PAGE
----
By Jennifer Myers
TERRE HAUTE —
You’ve hit a drive into some brush in an area marked as a hazard, but you can’t find the ball to prove it is there.
And no one actually witnessed it go in the hazard. You just think that’s where it probably is. What is the rule for this situation?
Well, if you don’t happen to carry your Rules Of Golf book with you, there’s an app for that. The App is available for iPhone, iTouch, Blackberry and Android. If you are an iPhone user, you could have kept up to date with the latest scores and happenings with the 2010 U.S. Open App.
Those are just a couple of ways that golf is different today than 100 years ago — or even 20 years ago. Modernization of clubs, shoes and balls are obvious differences. Another huge change that has come in the past century is television coverage.
The first U.S. Open to be televised was in 1974 when KSD-TV St. Louis showed it locally. In 1953, the Tam O’Shanter World Championship near Chicago was the first nationally televised golf tournament and that was because the owner of the club paid ABC to televise it!
George S. May began hosting tournaments at the Tam O’Shanter C.C. in the 1940s. In 1953, the purse for his championship included a winner’s share of $25,000, an unheard of sum in those days. It exceeded the total purse of every other event on the PGA Tour. The excitement created by those dollars, plus the fact that May was willing to pay ABC, was enough for the network to decide to televise the tournament.
The advent of TV coverage has changed the professional game entirely, creating sponsorships and purses that professional golfers in the early 1900s couldn’t have fathomed. One of the downfalls of golf being on TV is that there have been times when players were penalized because alert viewers recognized a rule violation and called it in.
The one I remember best was when Craig Stadler used a towel to keep his trousers dry when he had to make a shot from his knees in Saturday’s round of the 1987 Shearson Lehman Brothers Andy Williams Open at Torrey Pines. PGA officials at the time didn’t notice the violation, but viewers who had seen the shot on NBC Sunday replays, called it in when Stadler was on the 17th hole. If the violation had been noted on Saturday, Stadler could have assessed himself a two-shot penalty before signing his scorecard. Instead, he was found guilty of signing an incorrect scorecard with the penalty being automatic disqualification. The error cost him $37,333, what he would have made for a second-place tie.
An innovation believed to be “modern” by golf’s standards is the electric golf car. Although its invention and subsequent popularity hasn’t changed the professional game much, it has brought huge changes to the amateur game.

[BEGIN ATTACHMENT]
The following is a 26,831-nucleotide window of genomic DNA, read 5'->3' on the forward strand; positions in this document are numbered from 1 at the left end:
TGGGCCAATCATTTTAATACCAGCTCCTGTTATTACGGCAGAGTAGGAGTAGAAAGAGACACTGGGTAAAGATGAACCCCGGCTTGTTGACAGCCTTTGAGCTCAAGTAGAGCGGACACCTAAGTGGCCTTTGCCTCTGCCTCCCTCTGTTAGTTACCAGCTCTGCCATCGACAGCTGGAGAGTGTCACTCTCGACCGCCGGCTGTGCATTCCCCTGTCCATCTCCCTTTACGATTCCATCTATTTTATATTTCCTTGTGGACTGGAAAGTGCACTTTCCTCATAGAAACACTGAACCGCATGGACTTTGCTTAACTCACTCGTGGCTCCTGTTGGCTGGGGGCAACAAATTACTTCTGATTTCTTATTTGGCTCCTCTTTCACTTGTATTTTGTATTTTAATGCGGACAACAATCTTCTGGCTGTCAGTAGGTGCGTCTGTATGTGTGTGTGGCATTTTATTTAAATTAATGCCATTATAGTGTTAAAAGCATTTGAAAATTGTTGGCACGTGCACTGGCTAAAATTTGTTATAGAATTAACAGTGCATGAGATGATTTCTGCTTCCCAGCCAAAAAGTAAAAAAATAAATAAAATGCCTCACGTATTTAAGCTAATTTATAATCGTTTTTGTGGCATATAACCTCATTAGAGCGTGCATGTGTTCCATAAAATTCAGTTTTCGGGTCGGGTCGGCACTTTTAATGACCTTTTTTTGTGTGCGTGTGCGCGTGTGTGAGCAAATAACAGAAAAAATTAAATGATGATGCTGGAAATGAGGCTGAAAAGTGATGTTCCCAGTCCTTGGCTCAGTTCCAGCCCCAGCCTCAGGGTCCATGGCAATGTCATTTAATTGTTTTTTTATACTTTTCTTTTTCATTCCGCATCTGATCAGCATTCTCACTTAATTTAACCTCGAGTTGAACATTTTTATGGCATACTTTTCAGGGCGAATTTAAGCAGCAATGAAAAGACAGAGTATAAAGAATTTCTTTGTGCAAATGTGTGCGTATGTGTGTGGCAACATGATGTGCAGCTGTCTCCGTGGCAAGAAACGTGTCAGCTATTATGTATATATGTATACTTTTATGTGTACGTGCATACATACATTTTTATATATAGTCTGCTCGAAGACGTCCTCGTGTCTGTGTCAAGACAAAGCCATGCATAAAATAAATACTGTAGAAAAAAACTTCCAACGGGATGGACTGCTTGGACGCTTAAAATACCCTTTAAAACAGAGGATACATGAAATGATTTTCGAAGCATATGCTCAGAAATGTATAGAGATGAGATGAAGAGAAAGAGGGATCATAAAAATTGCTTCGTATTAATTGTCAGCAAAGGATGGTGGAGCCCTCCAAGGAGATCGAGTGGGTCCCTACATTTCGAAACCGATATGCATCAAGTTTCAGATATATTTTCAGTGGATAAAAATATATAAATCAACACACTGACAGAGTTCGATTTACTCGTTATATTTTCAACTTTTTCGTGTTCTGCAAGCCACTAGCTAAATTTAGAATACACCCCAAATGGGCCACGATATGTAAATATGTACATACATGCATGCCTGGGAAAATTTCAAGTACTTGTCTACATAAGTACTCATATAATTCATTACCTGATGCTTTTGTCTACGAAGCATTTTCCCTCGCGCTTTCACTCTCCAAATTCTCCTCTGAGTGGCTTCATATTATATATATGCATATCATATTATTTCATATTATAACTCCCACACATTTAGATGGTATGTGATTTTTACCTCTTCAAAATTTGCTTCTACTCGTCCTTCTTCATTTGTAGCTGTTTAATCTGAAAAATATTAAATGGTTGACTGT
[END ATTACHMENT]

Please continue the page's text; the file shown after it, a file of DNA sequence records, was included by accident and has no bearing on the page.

The electric golf car was first produced in 1951 by a company called Marketeer. By 1954, E-Z-Go and LEKTRO also were building golf cars. Think a moment about the prevalence of golf cars now and the virtual absence of caddies in the casual game. Then imagine a time when you either had a caddie or you carried your clubs. How many of you wouldn’t even play the game if it weren’t for the electric (or gas-powered) golf car? Probably quite a few. I haven’t found any statistics to verify it, but the invention of the golf car probably did a lot to increase the popularity of golf while putting a lot of young caddies out of work at the same time. The addition of the cup-holder had to have a hand in its popularity too.
A much newer innovation helping the amateur golfer is the GPS device. Many courses now have golf cars equipped with these devices and there are also many hand-held devices. They aren’t quite the same as having your own caddy, but they certainly help with decision-making in the game because they take the guesswork out of one element, distance to the hole. They don’t take into account wind or elevation, but they help a lot.
I’d much rather have a good caddy, if I were playing in a tournament, because a GPS device can’t read putts and it can’t rake traps.
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Quote of the Day — “Golf is a funny game. It’s done much for health and at the same time has ruined people by robbing them of their peace of mind. Look at me, I’m the healthiest idiot in the world.” — Bob Hope.
Upcoming events — The THWGA Women’s City Golf Tournament will be July 23-26 at Rea Park.
• The THGA Mini-City will be July 10-11 at Hulman Links.
• The Junior City Tournament will be July 13-15 at Rea Park and Hulman Links. Sign up in either pro shop.